Up to 140 homes will be built on a plot of land which was gutted by a severe fire in 2017.
The county council-owned land in Rolleston Drive, in Arnold, was the site of offices which had been derelict for around six years before the fire.
Around 30 firefighters spent several hours battling the blaze, which sent plumes of thick black smoke into the sky.
At the time, residents said the derelict building had been an ‘accident waiting to happen’ with problems of vandalism and antisocial behaviour.
After the fire, the land was cleared and concreted over.
This again proved controversial, when several homes and businesses were severely flooded on and around nearby Bentwell Avenue in June last year.
A county council report into the flooding found a large water storage area adjacent to Rolleston Drive had broken its banks, sending a huge torrent of water downhill, hitting 24 homes and 20 businesses in Bentwell Avenue and Brookfield Road.
But residents whose homes were hit said the large empty plot in Rolleston Drive had exacerbated the problem, with water flowing uninterrupted down the smooth concrete and filling the water storage area faster than usual.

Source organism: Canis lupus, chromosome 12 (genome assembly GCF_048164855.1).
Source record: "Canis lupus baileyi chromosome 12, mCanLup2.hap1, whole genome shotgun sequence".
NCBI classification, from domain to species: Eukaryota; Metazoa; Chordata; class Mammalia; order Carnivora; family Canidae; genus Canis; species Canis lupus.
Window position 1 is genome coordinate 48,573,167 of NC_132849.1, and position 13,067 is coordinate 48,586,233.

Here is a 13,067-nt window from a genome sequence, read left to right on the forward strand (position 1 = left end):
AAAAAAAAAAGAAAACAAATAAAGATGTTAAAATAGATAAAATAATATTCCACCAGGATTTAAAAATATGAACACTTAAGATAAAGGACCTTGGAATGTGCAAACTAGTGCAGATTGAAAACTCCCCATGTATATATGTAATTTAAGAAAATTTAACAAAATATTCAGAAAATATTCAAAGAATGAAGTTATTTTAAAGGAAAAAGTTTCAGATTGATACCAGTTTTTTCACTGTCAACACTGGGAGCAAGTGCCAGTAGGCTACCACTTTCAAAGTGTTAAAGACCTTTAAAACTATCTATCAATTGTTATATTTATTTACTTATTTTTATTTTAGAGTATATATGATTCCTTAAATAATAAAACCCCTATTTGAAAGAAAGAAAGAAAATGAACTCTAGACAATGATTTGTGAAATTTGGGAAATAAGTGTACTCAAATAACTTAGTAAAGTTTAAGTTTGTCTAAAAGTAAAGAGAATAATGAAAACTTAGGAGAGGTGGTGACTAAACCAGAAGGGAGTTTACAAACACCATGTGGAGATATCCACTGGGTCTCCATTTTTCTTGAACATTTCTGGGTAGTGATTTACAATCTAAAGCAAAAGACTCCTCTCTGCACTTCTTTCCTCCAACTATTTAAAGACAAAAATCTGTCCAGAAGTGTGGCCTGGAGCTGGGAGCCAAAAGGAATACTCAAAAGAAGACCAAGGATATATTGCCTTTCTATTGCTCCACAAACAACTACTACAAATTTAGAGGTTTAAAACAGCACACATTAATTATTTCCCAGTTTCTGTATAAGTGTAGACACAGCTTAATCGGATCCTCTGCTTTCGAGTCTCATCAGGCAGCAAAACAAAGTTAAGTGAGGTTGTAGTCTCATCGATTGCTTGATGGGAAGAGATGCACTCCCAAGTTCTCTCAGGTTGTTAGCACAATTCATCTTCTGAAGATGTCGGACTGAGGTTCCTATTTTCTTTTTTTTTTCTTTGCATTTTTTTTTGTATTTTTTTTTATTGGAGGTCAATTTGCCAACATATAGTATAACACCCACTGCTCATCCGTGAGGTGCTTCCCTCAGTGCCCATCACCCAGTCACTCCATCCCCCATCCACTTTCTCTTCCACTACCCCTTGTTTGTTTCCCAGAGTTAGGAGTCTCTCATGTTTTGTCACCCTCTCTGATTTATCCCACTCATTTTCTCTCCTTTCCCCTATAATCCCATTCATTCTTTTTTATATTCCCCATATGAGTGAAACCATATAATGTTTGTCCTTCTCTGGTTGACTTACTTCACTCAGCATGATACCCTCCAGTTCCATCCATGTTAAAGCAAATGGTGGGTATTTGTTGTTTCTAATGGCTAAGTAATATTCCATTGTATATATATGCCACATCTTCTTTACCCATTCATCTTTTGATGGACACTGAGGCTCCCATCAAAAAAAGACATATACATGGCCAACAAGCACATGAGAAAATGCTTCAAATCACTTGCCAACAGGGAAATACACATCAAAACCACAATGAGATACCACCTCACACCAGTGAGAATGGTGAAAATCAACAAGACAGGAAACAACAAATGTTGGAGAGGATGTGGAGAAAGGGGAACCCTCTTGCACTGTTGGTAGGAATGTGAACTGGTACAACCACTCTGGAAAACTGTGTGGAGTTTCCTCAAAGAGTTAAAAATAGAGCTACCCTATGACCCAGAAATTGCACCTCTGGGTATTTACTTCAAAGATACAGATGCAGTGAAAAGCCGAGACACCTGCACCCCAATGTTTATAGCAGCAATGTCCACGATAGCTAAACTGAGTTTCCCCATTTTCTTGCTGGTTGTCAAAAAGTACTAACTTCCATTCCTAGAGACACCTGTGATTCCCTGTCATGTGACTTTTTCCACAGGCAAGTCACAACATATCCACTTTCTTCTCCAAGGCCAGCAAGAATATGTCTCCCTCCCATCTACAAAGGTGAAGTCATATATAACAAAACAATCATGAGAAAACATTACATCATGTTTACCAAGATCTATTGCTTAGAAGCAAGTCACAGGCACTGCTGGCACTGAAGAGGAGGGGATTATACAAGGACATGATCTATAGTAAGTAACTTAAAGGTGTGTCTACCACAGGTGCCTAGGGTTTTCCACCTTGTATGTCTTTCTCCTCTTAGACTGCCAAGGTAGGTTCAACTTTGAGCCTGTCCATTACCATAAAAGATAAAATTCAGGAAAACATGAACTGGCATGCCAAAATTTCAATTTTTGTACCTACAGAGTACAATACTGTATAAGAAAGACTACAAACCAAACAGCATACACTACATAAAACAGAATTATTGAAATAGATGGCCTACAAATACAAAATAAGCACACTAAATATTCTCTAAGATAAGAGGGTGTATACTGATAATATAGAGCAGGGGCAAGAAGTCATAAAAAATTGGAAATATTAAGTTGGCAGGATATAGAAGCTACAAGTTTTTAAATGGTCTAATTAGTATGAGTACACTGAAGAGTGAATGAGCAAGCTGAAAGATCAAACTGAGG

Now, it seems the plot’s long history will have a new chapter.
The county council agreed on Wednesday, January 15, to sell the land to a developer.
The council has not disclosed the price it has received for the plot, nor to whom it has been sold, on the grounds of commercial sensitivity.
It is hoped 140 new houses will be built there, subject to the developer getting planning permission from Gedling Borough Council.
Of these, 20 per cent (28) will be classified as affordable houses.
Councillor Chris Barnfather represents Newstead for the Conservatives and told the committee: “I am pleased to see this, and that we will be able to move this site on.
“It clearly has sat there for a long time.
“When we originally closed it down this land was designated as employment land, hence it being fenced off and initially looked at as employment land.
“The local authority subsequently changed its status from employment land when it could not be utilised in that capacity to residential development. Of course, that was under another administration.
“I’m pleased to see that we have now moved this forward and successfully marketed it.”
The plan to sell the site to the developer was unanimously approved.